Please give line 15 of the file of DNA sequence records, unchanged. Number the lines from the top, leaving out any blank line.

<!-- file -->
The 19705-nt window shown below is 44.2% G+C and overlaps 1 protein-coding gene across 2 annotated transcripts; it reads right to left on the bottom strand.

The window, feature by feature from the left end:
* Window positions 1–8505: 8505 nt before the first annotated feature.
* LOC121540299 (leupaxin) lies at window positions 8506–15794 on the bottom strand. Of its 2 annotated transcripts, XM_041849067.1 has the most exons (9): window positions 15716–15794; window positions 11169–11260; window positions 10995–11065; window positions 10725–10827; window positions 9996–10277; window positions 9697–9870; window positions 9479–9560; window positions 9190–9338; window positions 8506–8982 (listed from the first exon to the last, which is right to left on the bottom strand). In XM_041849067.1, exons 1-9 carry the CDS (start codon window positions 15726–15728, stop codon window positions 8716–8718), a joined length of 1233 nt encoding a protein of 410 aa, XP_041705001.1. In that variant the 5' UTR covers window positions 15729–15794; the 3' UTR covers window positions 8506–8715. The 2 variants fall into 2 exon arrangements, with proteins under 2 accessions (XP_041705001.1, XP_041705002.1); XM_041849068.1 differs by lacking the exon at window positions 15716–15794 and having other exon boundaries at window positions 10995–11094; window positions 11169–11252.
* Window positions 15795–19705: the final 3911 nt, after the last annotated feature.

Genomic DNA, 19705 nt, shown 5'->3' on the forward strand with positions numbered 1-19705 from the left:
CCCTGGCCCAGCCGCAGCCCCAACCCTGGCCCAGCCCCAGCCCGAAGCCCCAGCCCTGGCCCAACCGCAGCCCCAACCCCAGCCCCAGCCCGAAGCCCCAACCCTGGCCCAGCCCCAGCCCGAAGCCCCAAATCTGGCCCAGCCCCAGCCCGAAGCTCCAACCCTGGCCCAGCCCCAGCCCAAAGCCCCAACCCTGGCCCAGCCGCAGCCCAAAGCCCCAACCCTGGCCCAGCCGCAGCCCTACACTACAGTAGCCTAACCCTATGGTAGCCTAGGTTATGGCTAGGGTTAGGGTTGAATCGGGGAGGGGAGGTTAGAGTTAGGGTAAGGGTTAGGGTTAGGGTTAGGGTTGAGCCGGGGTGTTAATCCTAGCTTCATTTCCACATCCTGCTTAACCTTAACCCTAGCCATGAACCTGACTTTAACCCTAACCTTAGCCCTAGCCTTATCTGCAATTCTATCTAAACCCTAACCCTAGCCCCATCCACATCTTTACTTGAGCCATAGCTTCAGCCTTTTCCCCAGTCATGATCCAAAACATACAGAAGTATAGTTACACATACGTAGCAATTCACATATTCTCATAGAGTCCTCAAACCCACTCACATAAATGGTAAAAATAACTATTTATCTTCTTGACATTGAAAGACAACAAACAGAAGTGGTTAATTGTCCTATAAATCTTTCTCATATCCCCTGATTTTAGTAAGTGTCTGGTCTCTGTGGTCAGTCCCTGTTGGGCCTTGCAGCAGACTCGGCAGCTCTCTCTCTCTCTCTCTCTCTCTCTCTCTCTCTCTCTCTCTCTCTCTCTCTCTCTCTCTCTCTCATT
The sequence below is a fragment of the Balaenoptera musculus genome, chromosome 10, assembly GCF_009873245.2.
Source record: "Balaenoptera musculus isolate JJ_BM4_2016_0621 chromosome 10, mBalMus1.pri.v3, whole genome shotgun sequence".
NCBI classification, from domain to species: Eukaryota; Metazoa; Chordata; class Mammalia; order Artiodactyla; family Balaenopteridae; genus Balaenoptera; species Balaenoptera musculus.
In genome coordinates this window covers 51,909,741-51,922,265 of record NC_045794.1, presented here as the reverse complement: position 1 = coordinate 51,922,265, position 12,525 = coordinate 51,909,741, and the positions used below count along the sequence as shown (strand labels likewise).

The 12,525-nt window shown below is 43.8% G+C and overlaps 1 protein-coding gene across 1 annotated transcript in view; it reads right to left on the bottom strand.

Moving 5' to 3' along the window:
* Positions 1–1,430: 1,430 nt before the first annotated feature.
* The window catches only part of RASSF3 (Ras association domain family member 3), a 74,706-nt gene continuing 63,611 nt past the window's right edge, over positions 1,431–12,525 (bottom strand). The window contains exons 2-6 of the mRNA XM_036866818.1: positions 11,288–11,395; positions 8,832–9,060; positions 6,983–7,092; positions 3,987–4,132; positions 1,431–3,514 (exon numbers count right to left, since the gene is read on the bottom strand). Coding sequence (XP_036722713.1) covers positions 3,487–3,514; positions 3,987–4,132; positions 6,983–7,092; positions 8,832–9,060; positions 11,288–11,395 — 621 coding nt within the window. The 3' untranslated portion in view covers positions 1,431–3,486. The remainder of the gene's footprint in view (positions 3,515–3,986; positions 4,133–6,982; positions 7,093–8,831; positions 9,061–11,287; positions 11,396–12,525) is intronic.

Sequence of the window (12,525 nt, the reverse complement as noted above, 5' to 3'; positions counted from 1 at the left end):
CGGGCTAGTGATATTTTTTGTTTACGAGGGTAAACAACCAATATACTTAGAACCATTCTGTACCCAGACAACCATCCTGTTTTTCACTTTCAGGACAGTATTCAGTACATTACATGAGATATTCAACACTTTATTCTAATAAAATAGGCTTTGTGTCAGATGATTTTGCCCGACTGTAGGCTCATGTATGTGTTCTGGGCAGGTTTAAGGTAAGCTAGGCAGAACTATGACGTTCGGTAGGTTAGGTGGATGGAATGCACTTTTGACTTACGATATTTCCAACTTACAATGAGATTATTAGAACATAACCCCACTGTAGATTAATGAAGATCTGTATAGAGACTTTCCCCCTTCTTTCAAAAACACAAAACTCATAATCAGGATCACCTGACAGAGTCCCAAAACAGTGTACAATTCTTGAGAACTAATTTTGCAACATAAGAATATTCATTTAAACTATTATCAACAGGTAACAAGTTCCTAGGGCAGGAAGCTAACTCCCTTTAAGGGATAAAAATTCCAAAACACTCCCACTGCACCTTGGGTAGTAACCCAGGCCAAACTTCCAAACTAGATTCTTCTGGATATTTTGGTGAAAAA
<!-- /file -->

* The window catches only part of RASSF3 (Ras association domain family member 3), a 74,706-nt gene continuing 63,611 nt past the window's right edge, over positions 1,431–12,525 (bottom strand). The window contains exons 2-6 of the mRNA XM_036866818.1: positions 11,288–11,395; positions 8,832–9,060; positions 6,983–7,092; positions 3,987–4,132; positions 1,431–3,514 (exon numbers count right to left, since the gene is read on the bottom strand). Coding sequence (XP_036722713.1) covers positions 3,487–3,514; positions 3,987–4,132; positions 6,983–7,092; positions 8,832–9,060; positions 11,288–11,395 — 621 coding nt within the window. The 3' untranslated portion in view covers positions 1,431–3,486. The remainder of the gene's footprint in view (positions 3,515–3,986; positions 4,133–6,982; positions 7,093–8,831; positions 9,061–11,287; positions 11,396–12,525) is intronic.